Your lender's obligations are to:
- inform you of the total amount of your arrears
- tell you how much is outstanding on your mortgage and whether any interest or other charges have been, or will be, added
- give precise details or an estimate of the interest or other charges that are payable on your mortgage
- set out your current monthly instalments and how much you have paid over the last two years
- provide you with appropriate information on mortgage arrears (for example, the National Homelessness Advice Service booklet)
- find out whether your property is occupied by an authorised tenant
- discuss with you or your representative the circumstances in which your fell into arrears and your proposals for repayment
- advise you to seek independent specialist support from the local housing authority and debt repayment advisers
- give you a reasonable time period to consider a proposal for repayment and then to consider any request from you to change how or when you pay
- following any offer by you to make repayment, get back to you as quickly as possible. If they refuse your proposal, they must do so in writing within 10 working days of the offer
- not commence court action while negotiations about repaying the arrears are in process.

Your mortgage lender must delay starting legal proceedings where:
- you have claimed under a mortgage payment protection policy, expect the insurer to pay it and can pay any mortgage instalment not covered by the insurance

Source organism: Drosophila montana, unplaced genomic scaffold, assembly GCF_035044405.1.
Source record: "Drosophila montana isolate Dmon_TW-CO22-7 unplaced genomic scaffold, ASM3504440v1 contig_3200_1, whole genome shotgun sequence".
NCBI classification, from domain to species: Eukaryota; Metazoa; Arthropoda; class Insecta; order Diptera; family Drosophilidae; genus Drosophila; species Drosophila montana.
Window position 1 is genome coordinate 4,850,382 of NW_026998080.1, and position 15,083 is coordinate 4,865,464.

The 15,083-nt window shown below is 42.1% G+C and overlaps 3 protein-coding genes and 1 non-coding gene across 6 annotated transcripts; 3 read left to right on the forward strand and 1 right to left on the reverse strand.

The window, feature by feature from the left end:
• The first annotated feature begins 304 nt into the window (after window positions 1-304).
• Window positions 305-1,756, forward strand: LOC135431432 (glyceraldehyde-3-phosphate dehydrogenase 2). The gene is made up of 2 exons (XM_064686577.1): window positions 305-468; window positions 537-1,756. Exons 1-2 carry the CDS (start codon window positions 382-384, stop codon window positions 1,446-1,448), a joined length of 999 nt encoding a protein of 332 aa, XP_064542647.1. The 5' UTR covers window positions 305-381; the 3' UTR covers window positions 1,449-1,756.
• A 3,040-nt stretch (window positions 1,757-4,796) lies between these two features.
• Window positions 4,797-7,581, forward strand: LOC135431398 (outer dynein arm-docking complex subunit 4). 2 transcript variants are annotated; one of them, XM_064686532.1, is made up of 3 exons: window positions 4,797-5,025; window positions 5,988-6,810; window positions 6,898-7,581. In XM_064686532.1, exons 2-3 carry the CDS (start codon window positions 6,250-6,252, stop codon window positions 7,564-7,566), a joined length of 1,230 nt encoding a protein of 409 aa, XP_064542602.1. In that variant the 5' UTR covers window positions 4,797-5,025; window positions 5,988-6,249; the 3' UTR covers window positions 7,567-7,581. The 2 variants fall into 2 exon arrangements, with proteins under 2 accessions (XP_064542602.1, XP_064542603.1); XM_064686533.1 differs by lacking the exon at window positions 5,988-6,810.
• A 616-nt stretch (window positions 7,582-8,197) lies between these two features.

- you have put in a claim to the Department for Work and Pensions for Support for Mortgage Interest or Universal Credit, expect to be eligible and can pay any mortgage instalment not covered by the benefit
- you have applied to your local authority for assistance under a mortgage rescue scheme or similar and expect support to be given
- you have a confirmed appointment with a debt adviser or you need time to seek independent debt advice due to specific financial or personal difficulties
- you are in the process of selling your home to repay the debt
- you are making a complaint to the Financial Ombudsman Service about the manner in which your lender has treated your case
- you anticipate an imminent improvement to your financial circumstances and you have a confirmed appointment with a debt adviser.

Court action
When the lender starts court action, you will receive a claim for possession from the county court and a notice (addressed to "the tenant or the occupiers") from your lender, confirming that action has begun. The particulars of the claim will specify the amount outstanding, how much you ought to be paying and the steps your lender has taken. You should report any inaccuracies or missing information to the judge at the hearing. You will also receive a defence form that you can use to list your personal and financial circumstances and set out how you have tried to meet the arrears. It is not a defence to say that you cannot afford to repay what you owe. You must also complete an income and expenditure sheet, so the court can assess your financial means.

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Source: 26.11.18